Nickelodeon Family Suites in Orlando, Fla., often saw numerous people come by its Web site and transition from site visitors to hotel visitors.
However, the owners soon realized they may be going after the
wrong audience, says Jim Struna, director of marketing revenue
management at Nickelodeon Family Suites.
“One thing we did wrong was that even though we’re a
kid-friendly hotel, our site was very much geared to children and a
little too cartoony,” Struna says. “It was not
conducive to the adult who was actually making the
Besides cleaning up the site to address adult concerns while
conveying its kid-friendly image, Struna’s team also hit upon
key elements to Web 2.0 — focusing on search engine
optimization, adding social networking tools, and creating a site
that was easy to search and lead visitors to the booking engine. In
addition, his marketing budget — like many other resorts
— continues to allocate more toward online efforts.
While online marketing has become as essential to a waterpark
resort as traditional marketing, it must be maintained constantly
to convert Web-site visitors into resort visitors.
In today’s market, simply putting up a Web site is not
enough anymore. Convincing people to spend their limited dollars at
your resort means maximizing search engine optimization, committing
to and managing social networking tools, and updating the Web site
Strategizing the opportunities
Putting more attention on Web-based marketing is crucial, if not
obvious, because more visitors rely on the Internet to research
trips and make purchasing decisions.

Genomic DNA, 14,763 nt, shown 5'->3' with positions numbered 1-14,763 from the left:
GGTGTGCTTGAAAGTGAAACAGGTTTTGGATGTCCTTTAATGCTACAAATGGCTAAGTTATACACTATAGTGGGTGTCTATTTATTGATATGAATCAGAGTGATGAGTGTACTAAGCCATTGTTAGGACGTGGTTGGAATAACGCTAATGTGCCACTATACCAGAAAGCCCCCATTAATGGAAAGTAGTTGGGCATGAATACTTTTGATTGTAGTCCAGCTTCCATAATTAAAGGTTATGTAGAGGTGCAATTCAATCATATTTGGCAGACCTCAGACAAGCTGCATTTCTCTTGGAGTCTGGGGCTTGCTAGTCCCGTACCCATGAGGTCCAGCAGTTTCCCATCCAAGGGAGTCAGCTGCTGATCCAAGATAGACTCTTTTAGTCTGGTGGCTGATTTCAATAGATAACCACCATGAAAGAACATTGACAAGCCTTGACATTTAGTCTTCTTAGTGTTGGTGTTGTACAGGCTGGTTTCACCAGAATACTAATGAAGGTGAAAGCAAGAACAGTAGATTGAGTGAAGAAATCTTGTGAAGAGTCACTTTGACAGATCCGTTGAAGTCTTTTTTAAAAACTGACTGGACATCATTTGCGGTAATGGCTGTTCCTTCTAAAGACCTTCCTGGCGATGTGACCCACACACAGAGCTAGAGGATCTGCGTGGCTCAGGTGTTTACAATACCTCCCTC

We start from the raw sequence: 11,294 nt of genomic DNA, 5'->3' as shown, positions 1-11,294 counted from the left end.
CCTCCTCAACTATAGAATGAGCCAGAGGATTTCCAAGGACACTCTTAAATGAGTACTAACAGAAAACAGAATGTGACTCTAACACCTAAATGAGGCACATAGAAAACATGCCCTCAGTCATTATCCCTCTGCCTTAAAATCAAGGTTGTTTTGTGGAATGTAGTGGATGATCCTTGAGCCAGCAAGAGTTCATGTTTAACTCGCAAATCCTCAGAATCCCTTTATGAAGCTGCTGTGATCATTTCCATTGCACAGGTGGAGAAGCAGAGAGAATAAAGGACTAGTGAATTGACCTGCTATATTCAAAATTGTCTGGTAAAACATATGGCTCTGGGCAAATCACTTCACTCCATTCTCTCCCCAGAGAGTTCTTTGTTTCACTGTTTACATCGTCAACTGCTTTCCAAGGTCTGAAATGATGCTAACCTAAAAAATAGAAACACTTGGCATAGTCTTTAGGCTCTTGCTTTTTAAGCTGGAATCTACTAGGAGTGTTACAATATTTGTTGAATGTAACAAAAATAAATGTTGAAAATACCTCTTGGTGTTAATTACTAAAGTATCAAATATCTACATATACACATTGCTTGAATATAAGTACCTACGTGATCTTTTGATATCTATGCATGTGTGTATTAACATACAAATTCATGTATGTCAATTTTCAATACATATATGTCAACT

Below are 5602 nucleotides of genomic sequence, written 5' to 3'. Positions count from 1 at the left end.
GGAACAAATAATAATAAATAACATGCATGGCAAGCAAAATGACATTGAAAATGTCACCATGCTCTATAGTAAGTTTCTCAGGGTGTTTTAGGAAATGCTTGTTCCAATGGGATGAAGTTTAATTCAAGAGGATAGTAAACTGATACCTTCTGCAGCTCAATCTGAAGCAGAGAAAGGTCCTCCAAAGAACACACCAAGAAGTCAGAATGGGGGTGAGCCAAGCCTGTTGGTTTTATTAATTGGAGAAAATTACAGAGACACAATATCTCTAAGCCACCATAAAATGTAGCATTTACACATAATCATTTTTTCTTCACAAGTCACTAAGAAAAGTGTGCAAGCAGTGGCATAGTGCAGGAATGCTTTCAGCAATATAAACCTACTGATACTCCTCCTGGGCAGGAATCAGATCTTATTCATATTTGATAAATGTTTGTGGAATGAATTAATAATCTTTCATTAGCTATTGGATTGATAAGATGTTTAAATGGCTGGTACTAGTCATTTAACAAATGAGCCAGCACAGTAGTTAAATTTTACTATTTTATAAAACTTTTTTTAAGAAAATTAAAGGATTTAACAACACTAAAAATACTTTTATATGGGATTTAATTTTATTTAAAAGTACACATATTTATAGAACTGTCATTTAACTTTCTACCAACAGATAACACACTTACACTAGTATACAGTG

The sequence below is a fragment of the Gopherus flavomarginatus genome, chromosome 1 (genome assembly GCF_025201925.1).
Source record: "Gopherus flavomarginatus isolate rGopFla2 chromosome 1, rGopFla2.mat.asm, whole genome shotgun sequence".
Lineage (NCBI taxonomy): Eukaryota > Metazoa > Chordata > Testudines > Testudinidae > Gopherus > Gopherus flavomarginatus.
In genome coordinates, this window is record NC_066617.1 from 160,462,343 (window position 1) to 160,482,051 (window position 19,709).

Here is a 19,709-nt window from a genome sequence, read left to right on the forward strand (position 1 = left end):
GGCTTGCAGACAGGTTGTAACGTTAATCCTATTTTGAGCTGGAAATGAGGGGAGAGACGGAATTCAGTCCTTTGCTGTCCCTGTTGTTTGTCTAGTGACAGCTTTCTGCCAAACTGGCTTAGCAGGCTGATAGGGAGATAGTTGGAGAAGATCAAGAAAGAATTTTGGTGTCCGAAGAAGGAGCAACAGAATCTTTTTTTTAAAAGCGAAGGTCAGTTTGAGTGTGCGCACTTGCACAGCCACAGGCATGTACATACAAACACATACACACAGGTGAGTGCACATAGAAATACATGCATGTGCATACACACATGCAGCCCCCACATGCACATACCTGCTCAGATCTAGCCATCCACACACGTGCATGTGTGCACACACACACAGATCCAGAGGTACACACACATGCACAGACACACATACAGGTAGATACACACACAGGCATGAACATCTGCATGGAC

According to a study by Hotels.com, trip planners are spending more time
online conducting research to base a booking decision. Adults spent
at least eight hours online in 2008 preparing to book trips, 48
minutes longer than in 2007.
For that reason, a well-planned and well-monitored Web site can
draw the attention of potential and return visitors. But rather
than just implementing various tools and randomly experimenting
with what’s popular, online marketing must be managed
Rost, the firm that worked to boost Kalahari
Resorts’ Web presence, spent a good amount of time
researching the resort’s online users. The Sheboygan,
Wis.-based firm found that Kalahari’s core audience is
mothers 25 to 54 years old, who surf the Web to research trips for
their families while comparing rates.
“They were spending more and more time online visiting
sites that had content specific to them,” says Jim Jelak,
account supervisor at Jacobson Rost.
He added that these consumers “want stuff quicker,”
and that convenience and the ability to get and share information
is important to them.
Spending must be carefully planned as well. “If you have
only one dollar to spend, it should be spent on search engine
marketing,” says Anil Aggarwal, CEO of MileStone
Internet Marketing in Santa Clara, Calif., which specializes in
hotel marketing. “If you have two, it should be on paid
advertising. The third is e-mail marketing. The fourth is social
But don’t forget about your traditional media either,
experts warn. Online is a huge part of reaching your audience in an
interactive, personal way, but traditional channels are still
effective. Many big resorts still have TV, radio and billboard
advertising, which can lead to more Web-site searches.